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23 minutes ago, Landrover17H said:

I lay prostrate, please educate me and others. How does greater area create greater friction at outset, yes area keeps  things cooler and takes longer to wear out.  How do these brakes and their shape, and area (not distance form axis), only area, increase friction for the same force?

Please point me to a road or race pump that creates direct braking force, not via vacuum. All the electric brake pumps I've seen are vacuum. It's not possible to store hydraulic pressure, outside of a Citroen set-uo. How do they work so quickly? The Citroen system is the only thing I've ever seen, and clearly it's not that. Few would stay undecided for long, ie contemplate a Citroen system?  I would genuinely like to see.

Here’s a common system that is used in both road and race applications and doesn’t use a vacuum servo.

These will outbrake anything from a standard vehicle.
https://apracing.com/race-car/pedal-boxes

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44 minutes ago, Snagger said:

So another of your “if I haven’t seen it, it doesn’t exist” posts...🙄

Well if the hat fits....

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Posted (edited)
Quote

 

These will outbrake anything from a standard vehicle.
https://apracing.com/race-car/pedal-boxes

How? I'm learning here - dunce-cap on, not just from my ankle, not from vacuum servo or  electric vacuum pump thus vacuum, where does the extra force come from. I can only see pedal-boxes?

 

Quote

I might use an alternative though.

Just because, but I’m undecided

How would this alternative work?

Edited by Landrover17H

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Deleted ... as 17h had nothing to learn from it ⬇️

Despite replying so quickly he wouldn’t have had time to watch it. 🤷🏻‍♂️ 
 

<outta here>

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Posted (edited)

Oh dear, that old chestnut. The Physics class conundrum. My 12YO could run rings around that Youtuber. Yes, wider tyres give more grip, but that's about maintenance of contact-patch, on an ever moving surface, and the air-gaps this creates - and the tyre wall, folding-in etc etc. A real Black-art. Not greater area per se.

Edited by Landrover17H

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15 minutes ago, Landrover17H said:

How? I'm learning here - dunce-cap on, not just from my ankle, not from vacuum servo or  electric vacuum pump thus vacuum, where does the extra force come from. I can only see pedal-boxes?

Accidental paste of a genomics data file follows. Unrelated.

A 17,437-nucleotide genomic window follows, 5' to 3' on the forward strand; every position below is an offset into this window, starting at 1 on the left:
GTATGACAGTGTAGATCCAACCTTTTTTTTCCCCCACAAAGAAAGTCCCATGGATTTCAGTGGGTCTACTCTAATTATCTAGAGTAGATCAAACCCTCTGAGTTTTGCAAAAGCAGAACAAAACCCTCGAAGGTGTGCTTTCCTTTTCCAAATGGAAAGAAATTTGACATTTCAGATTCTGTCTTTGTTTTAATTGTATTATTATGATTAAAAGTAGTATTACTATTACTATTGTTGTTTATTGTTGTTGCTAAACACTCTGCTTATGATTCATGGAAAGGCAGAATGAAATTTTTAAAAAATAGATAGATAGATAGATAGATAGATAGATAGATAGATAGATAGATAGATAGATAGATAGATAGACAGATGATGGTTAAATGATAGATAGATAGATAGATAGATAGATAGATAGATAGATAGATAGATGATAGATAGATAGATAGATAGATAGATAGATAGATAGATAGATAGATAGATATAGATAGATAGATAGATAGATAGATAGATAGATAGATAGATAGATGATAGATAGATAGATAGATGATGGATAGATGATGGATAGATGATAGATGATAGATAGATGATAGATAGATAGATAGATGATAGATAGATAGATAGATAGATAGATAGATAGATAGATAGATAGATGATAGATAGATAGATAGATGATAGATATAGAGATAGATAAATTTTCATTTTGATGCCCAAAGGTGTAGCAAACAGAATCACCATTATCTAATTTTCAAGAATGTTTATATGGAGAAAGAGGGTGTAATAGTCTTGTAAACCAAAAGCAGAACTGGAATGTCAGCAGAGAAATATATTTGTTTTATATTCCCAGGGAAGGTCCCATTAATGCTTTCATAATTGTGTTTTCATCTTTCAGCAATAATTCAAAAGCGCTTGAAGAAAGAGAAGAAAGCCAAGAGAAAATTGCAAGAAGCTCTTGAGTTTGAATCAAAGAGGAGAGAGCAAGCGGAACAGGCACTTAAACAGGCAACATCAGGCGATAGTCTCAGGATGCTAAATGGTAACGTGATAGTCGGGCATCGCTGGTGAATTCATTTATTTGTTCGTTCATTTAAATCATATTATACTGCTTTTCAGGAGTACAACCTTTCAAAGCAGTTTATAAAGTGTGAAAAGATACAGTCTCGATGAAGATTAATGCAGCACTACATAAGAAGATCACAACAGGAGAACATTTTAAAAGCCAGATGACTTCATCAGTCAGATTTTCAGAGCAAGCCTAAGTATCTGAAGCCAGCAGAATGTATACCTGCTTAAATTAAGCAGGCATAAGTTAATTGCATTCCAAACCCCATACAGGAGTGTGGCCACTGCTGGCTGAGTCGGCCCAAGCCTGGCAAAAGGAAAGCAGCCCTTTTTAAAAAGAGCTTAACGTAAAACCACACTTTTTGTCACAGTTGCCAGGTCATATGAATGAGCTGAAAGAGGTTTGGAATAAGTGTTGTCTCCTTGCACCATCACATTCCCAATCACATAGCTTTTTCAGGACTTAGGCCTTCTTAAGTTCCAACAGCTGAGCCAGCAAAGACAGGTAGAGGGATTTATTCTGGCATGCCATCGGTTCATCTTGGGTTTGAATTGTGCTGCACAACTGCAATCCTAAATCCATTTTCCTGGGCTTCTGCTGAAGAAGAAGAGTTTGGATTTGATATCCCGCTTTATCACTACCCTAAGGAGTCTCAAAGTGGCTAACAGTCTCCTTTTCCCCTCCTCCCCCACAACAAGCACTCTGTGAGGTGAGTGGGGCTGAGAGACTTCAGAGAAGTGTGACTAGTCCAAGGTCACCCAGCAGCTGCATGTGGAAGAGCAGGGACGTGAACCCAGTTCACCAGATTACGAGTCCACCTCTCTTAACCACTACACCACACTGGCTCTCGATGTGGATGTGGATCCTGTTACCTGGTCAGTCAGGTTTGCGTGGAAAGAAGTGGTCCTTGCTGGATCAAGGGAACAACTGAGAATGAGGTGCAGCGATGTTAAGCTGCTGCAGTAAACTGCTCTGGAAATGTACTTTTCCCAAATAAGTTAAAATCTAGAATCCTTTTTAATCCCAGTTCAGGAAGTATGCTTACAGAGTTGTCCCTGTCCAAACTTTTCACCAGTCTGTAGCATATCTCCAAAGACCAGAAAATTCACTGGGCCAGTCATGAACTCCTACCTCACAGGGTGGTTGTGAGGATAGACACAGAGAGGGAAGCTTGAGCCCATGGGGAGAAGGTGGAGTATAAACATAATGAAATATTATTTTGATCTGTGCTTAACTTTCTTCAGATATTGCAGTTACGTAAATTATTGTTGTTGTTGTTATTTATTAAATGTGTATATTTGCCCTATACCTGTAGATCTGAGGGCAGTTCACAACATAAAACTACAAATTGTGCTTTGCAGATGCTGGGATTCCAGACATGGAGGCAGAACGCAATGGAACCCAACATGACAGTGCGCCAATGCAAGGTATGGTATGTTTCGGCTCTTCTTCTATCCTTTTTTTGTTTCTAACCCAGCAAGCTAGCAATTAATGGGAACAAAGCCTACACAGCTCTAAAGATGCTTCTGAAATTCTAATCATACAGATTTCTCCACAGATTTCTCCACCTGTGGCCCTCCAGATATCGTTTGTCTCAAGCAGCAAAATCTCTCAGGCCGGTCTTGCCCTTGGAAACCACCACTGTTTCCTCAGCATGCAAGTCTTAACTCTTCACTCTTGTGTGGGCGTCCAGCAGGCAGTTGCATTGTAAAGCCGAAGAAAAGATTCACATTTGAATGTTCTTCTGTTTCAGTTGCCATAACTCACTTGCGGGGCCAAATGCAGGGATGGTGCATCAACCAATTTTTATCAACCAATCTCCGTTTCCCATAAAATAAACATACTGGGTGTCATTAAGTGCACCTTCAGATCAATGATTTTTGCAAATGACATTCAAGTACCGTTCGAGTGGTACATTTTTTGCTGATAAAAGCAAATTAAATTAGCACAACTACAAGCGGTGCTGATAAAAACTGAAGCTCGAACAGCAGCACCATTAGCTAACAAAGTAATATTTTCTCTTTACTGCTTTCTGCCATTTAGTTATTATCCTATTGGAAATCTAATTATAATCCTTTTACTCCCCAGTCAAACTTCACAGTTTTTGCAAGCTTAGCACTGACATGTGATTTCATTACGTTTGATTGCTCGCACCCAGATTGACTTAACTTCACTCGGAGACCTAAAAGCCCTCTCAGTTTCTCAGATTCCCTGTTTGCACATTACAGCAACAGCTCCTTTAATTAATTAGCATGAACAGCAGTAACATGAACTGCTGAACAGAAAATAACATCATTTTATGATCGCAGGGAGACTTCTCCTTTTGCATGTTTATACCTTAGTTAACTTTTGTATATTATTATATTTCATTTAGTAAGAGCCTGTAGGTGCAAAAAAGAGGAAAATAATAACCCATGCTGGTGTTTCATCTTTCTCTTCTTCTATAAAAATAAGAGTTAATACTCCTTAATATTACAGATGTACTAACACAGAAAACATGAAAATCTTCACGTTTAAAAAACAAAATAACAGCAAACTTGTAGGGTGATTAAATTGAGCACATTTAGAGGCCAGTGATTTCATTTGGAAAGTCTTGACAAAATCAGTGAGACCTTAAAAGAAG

F1 cars use a similar principle, no servos there either, just big quads 😉

How would this alternative work?

I don’t know yet as I haven’t got that far and I’m undecided 🤔

 

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Posted (edited)
13 minutes ago, Bigj66 said:

 

OK, so you're witterin'? You don't know how to force-assist brakes without vacuum, be it pumped vacuum or not? You've not got that far. You've a fetish for red pedal-boxes. But... you do know: "These will outbrake anything from a standard vehicle."

Wish you'd said.

 

Edited by Landrover17H

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I love your enthusiasm and how engaged you are - but you’re sentences are not always easy to understand and you’re coming across as quite rude at the moment  - which is why that is being reflected back to you. Not sure if that’s your plan ? 

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17H, friction is a result of frictional coefficient (determined by materials and surface finish), speed, pressure and surface area.  That why ice skates, sleds and such have small contact areas, and why racing bikes have as narrow tyres as can be achieved.  It’s also why high performance vehicles have large rotors, larger pads and often have multipack discs, like I work with.The multipack clutches in automatic transmissions are made that way to increase bite.  Their heat is dissipated through the oil and heat exchanger.

Power brakes use electric compressors and hydraulic accumulators.  ABS systems use this principle to stor hydraulic fluid under positive pressure for rapid activation, the pump then recharging the accumulator.  There is no vacuum on many such systems, such as the brakes on Range Rovers and later LR models.  Do you really think it likely that aircraft use vacuum servos for their hydraulically actuated brakes, rather than the 3000psi system pressure generated by pumps?

For someone who likes to extol their knowledge of science and engineering, your knowledge is very weak and flawed.